Home  |  Top News  |  Most Popular  |  Video  |  Multimedia  |  News Feeds  |  Feedback
  Medicine  |  Nature & Earth  |  Biology  |  Technology & Engineering  |  Space & Planetary  |  Psychology  |  Physics & Chemistry  |  Economics  |  Archaeology
Top > Medicine, Health Care > Registered Dietitians Help Critically Ill… >
Registered Dietitians Help Critically Ill Children Get Necessary Nutrition for Recovery

Published: June 28, 2013.
By Elsevier Health Sciences
http://www.elsevierhealth.com

Philadelphia, PA, June 28, 2013 – For the first time, researchers investigated enteral nutrition and caloric requirements (CR) among critically ill children in a new report published in the Journal of the Academy of Nutrition and Dietetics. This study also showed the value of including registered dietitians in the medical team.

Providing early nutritional support through the intestine, or enteral route, to critically ill adults has been an effective strategy to improve the healing process. Using a similar approach with critically ill children, however, may present challenges, such as an inability to accurately estimate CR or an inability to administer the CR because of fluid restrictions, procedures, and other barriers. Despite these perceived challenges and a lack of data, many experts believe that early enteral nutrition should be considered in most Pediatric Intensive Care Unit (PICU) patients.

"Our main objective was to examine the practice of early documentation of estimated caloric requirement in the medical record of critically ill children to determine if this would have any effect on their daily caloric intake and the route of nutrition being used to provide them with nutritional support," says lead investigator Martin Wakeham, MD, FAAP, Assistant Professor of Pediatrics, Pediatric Critical Care, Medical College of Wisconsin, Children's Hospital of Wisconsin, Milwaukee. "We hypothesized that there would be a higher total daily caloric intake and more frequent use of enteral nutrition when a CR is estimated and documented in the medical record within 48 hours of PICU admission."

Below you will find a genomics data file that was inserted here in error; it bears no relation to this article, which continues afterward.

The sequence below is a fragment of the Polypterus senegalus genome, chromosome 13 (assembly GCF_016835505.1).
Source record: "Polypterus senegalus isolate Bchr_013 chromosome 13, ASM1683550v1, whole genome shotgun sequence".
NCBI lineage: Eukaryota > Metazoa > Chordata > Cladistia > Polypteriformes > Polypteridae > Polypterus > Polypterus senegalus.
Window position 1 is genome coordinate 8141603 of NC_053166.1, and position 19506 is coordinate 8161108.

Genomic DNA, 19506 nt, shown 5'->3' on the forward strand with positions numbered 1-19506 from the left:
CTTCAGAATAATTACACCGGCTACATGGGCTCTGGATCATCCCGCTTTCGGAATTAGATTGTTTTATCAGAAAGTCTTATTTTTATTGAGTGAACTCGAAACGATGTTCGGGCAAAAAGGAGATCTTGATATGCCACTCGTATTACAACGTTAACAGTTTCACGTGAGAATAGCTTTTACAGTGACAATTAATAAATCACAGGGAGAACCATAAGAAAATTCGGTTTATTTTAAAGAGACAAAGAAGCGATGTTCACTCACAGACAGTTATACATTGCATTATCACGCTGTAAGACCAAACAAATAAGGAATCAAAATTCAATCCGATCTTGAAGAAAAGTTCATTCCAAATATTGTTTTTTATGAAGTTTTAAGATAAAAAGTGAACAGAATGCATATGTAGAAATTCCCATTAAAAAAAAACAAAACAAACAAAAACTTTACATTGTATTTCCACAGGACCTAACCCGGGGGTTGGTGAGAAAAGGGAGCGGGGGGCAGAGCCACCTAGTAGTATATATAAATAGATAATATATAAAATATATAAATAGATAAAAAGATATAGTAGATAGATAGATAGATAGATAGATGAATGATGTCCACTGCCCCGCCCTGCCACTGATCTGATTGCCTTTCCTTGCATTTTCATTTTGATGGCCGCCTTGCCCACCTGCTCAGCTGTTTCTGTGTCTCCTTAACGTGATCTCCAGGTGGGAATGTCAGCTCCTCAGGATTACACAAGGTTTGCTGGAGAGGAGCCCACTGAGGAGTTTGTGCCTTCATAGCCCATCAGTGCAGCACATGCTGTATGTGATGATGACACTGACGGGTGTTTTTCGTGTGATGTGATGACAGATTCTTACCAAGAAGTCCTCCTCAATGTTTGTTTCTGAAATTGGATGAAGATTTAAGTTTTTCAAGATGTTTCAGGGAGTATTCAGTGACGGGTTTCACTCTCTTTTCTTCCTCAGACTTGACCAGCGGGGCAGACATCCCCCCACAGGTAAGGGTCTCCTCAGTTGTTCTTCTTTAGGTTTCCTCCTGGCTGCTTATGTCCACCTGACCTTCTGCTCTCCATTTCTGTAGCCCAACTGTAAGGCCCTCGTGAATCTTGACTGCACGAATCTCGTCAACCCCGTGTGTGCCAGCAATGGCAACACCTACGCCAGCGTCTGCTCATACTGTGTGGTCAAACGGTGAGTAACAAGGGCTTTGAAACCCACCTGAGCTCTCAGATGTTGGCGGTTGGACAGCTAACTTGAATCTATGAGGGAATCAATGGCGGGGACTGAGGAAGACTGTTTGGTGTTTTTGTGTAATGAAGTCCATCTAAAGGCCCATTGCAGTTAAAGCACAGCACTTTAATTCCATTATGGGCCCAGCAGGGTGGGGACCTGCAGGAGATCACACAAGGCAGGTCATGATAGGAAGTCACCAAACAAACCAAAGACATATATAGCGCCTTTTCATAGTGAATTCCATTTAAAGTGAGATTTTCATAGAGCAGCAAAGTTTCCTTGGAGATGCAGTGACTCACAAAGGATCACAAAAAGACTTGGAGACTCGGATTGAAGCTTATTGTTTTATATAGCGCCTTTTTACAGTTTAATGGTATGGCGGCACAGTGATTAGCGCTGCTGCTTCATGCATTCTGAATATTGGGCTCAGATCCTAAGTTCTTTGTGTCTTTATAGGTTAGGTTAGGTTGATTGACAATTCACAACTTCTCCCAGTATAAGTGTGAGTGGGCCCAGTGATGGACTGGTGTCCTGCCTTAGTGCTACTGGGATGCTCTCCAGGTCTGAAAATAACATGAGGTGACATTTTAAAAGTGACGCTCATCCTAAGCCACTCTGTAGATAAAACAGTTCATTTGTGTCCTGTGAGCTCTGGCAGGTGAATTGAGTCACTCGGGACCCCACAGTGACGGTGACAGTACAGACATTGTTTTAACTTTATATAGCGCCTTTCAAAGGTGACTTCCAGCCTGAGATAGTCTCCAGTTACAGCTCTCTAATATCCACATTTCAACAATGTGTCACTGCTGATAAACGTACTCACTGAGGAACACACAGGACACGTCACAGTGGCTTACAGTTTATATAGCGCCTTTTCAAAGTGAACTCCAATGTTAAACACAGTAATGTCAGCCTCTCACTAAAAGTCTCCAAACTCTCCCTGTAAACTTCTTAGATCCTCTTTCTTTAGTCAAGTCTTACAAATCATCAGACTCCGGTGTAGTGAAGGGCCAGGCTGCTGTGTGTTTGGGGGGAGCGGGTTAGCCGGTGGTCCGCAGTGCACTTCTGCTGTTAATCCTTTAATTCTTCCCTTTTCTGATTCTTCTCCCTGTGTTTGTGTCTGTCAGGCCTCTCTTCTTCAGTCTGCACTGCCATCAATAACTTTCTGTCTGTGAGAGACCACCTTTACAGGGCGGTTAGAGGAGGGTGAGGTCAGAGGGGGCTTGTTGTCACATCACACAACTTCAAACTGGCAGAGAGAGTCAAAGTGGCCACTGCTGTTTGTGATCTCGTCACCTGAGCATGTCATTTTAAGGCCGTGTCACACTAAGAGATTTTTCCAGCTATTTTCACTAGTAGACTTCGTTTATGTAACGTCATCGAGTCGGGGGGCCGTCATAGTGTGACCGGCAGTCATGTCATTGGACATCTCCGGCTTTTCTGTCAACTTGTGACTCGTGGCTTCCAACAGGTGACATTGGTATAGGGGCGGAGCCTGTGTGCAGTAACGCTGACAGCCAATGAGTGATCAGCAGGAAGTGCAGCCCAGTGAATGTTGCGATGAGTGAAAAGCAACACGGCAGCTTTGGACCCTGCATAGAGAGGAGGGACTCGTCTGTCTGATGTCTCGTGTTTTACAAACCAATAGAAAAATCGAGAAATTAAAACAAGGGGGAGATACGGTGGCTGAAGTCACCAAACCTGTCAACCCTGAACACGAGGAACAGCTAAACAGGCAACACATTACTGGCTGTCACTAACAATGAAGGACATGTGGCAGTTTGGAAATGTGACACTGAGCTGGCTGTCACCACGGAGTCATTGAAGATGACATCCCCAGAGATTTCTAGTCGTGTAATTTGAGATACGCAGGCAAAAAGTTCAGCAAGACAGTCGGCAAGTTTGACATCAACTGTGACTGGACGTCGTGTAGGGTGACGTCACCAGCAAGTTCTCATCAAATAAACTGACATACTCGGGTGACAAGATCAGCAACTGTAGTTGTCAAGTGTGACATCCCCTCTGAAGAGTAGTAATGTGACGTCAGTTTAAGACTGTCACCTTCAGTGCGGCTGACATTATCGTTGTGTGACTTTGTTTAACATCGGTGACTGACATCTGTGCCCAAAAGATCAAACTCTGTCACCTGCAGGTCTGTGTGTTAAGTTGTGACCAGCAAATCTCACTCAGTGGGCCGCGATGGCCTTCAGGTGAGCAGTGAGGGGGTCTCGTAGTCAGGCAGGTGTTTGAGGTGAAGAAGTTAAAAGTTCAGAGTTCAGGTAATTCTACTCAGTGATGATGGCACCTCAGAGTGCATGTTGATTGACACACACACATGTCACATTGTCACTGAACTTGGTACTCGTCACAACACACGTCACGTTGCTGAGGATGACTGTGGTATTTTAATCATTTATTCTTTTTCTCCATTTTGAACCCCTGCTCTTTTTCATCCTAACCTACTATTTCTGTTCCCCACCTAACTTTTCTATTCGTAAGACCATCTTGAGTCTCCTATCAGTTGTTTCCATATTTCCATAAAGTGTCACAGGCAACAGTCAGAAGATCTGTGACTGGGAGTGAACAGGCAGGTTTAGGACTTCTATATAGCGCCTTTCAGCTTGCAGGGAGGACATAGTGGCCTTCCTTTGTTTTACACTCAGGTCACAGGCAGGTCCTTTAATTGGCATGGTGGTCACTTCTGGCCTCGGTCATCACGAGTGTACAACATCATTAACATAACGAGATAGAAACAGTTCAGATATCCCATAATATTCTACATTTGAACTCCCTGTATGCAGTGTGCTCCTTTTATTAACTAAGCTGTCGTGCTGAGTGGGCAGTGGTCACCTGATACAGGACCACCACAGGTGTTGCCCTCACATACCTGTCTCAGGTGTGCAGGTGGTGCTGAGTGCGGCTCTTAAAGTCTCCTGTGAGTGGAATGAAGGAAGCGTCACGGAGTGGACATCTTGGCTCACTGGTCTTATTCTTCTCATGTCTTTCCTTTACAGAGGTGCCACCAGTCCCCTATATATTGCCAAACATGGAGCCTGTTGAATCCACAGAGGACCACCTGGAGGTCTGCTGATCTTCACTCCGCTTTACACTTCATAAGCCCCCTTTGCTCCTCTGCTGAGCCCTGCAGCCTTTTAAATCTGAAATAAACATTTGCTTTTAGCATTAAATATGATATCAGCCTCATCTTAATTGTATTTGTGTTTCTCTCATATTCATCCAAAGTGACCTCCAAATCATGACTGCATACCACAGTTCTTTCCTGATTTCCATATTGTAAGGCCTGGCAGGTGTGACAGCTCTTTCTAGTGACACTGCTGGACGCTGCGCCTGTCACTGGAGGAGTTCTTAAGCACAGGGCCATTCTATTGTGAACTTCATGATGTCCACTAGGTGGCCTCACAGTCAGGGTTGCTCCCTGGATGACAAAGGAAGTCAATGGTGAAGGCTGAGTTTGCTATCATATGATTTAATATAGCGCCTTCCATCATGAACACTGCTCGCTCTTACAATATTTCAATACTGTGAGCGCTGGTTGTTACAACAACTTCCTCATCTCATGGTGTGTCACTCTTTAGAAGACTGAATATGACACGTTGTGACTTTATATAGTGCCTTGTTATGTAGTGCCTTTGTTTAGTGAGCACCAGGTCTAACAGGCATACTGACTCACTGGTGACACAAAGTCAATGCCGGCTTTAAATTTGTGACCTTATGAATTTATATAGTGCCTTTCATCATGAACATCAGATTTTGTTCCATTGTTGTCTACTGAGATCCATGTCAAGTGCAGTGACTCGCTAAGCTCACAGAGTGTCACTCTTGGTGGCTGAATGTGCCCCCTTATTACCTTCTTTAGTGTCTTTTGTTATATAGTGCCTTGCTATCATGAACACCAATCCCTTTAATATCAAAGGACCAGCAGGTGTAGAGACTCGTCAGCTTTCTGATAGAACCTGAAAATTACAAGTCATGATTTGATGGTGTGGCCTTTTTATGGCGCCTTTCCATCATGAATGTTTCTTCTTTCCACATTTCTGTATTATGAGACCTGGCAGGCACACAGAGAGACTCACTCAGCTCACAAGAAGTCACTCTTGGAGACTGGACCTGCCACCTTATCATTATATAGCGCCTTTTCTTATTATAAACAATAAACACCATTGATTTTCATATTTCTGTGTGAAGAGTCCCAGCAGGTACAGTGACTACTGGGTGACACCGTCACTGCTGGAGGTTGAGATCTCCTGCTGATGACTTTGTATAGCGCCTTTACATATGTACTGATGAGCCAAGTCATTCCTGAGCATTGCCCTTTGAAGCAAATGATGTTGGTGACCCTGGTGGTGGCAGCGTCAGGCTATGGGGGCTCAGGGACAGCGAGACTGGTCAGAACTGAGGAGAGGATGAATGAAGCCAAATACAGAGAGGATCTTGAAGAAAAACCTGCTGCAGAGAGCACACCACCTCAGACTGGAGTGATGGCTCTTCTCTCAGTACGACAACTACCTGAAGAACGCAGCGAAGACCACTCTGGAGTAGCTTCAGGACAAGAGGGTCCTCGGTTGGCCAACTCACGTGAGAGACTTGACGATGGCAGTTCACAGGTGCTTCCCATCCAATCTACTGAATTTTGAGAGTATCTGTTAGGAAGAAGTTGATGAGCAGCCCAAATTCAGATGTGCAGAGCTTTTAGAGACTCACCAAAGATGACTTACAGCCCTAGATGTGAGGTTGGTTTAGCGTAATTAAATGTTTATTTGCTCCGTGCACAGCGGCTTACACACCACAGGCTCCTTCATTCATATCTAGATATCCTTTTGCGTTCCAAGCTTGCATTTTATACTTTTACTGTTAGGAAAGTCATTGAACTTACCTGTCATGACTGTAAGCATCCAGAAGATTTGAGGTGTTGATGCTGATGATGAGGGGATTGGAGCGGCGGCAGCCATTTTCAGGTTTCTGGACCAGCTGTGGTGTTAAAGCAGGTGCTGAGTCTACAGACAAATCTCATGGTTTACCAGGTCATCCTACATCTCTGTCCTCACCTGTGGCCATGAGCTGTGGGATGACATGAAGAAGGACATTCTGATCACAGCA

Five PICUs participated in the study. Four of these units were located in independent children's hospitals and one was part of a large community hospital. The study team collected and analyzed data from two sources: Medical records detailing the nutritional intake (nutrition route, quantity, content, presence or absence of an estimated CR) of 1349 patients, who were admitted between January 1, 2007 and December 31, 2008, aged between 30 days and 18 years, and remained in the PICU for 96 hours or more; and a multisite clinical database dedicated to data sharing and benchmarking among PICUs. Investigators also noted the type of provider when an estimated CR was present.

Careful analysis of data revealed that nearly 50 percent of the patients had a documented CR. Other findings include the following:

  • Compared to patients without a CR, these patients were younger, had a higher risk of mortality, and were less likely to be post-operative
  • Patients were more likely to receive enteral nutrition on each of the first four days of admission to the PICU
  • Patients had a higher total daily caloric intake by enteral route and parenteral route combined on each of the first four days of their stay in the PICU
  • More than 90 percent showed an estimated CR equal to or greater than the World Health Organization's calculated resting energy expenditure (REE).